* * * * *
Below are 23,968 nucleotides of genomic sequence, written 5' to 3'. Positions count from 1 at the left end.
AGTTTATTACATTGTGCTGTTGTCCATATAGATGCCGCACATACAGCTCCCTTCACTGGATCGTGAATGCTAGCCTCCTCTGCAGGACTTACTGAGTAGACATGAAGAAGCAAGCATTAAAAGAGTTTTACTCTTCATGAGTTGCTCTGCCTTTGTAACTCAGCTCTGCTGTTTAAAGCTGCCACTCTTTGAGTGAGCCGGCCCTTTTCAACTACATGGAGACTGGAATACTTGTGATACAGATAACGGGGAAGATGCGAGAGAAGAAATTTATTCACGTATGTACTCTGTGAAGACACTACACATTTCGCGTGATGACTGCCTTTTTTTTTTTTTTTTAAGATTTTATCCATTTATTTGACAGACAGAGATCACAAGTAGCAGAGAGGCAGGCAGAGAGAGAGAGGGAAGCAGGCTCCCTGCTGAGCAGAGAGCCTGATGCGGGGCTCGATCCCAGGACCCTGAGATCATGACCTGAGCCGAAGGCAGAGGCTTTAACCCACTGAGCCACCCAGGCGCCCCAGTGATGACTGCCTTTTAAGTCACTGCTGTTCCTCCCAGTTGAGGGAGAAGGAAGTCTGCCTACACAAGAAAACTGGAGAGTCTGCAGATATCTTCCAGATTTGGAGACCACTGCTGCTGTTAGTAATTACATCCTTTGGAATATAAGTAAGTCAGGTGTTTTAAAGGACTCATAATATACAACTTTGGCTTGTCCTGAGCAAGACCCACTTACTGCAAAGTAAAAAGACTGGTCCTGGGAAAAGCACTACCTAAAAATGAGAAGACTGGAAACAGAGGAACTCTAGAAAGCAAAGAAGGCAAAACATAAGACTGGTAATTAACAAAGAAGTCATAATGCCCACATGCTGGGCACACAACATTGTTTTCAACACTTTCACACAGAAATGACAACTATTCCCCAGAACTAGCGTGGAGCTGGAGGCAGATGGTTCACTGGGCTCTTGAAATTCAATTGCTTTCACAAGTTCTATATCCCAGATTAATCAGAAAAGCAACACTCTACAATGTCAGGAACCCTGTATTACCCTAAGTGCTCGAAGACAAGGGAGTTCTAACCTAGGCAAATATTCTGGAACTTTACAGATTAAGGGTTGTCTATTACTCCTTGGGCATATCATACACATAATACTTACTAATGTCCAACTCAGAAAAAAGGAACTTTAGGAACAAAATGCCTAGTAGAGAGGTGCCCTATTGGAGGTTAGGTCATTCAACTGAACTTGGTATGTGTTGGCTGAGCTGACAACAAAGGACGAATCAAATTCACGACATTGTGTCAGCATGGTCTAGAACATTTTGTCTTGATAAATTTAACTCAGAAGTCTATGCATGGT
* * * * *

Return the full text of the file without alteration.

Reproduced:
Below are 23,968 nucleotides of genomic sequence, written 5' to 3'. Positions count from 1 at the left end.
AGTTTATTACATTGTGCTGTTGTCCATATAGATGCCGCACATACAGCTCCCTTCACTGGATCGTGAATGCTAGCCTCCTCTGCAGGACTTACTGAGTAGACATGAAGAAGCAAGCATTAAAAGAGTTTTACTCTTCATGAGTTGCTCTGCCTTTGTAACTCAGCTCTGCTGTTTAAAGCTGCCACTCTTTGAGTGAGCCGGCCCTTTTCAACTACATGGAGACTGGAATACTTGTGATACAGATAACGGGGAAGATGCGAGAGAAGAAATTTATTCACGTATGTACTCTGTGAAGACACTACACATTTCGCGTGATGACTGCCTTTTTTTTTTTTTTTTAAGATTTTATCCATTTATTTGACAGACAGAGATCACAAGTAGCAGAGAGGCAGGCAGAGAGAGAGAGGGAAGCAGGCTCCCTGCTGAGCAGAGAGCCTGATGCGGGGCTCGATCCCAGGACCCTGAGATCATGACCTGAGCCGAAGGCAGAGGCTTTAACCCACTGAGCCACCCAGGCGCCCCAGTGATGACTGCCTTTTAAGTCACTGCTGTTCCTCCCAGTTGAGGGAGAAGGAAGTCTGCCTACACAAGAAAACTGGAGAGTCTGCAGATATCTTCCAGATTTGGAGACCACTGCTGCTGTTAGTAATTACATCCTTTGGAATATAAGTAAGTCAGGTGTTTTAAAGGACTCATAATATACAACTTTGGCTTGTCCTGAGCAAGACCCACTTACTGCAAAGTAAAAAGACTGGTCCTGGGAAAAGCACTACCTAAAAATGAGAAGACTGGAAACAGAGGAACTCTAGAAAGCAAAGAAGGCAAAACATAAGACTGGTAATTAACAAAGAAGTCATAATGCCCACATGCTGGGCACACAACATTGTTTTCAACACTTTCACACAGAAATGACAACTATTCCCCAGAACTAGCGTGGAGCTGGAGGCAGATGGTTCACTGGGCTCTTGAAATTCAATTGCTTTCACAAGTTCTATATCCCAGATTAATCAGAAAAGCAACACTCTACAATGTCAGGAACCCTGTATTACCCTAAGTGCTCGAAGACAAGGGAGTTCTAACCTAGGCAAATATTCTGGAACTTTACAGATTAAGGGTTGTCTATTACTCCTTGGGCATATCATACACATAATACTTACTAATGTCCAACTCAGAAAAAAGGAACTTTAGGAACAAAATGCCTAGTAGAGAGGTGCCCTATTGGAGGTTAGGTCATTCAACTGAACTTGGTATGTGTTGGCTGAGCTGACAACAAAGGACGAATCAAATTCACGACATTGTGTCAGCATGGTCTAGAACATTTTGTCTTGATAAATTTAACTCAGAAGTCTATGCATGGT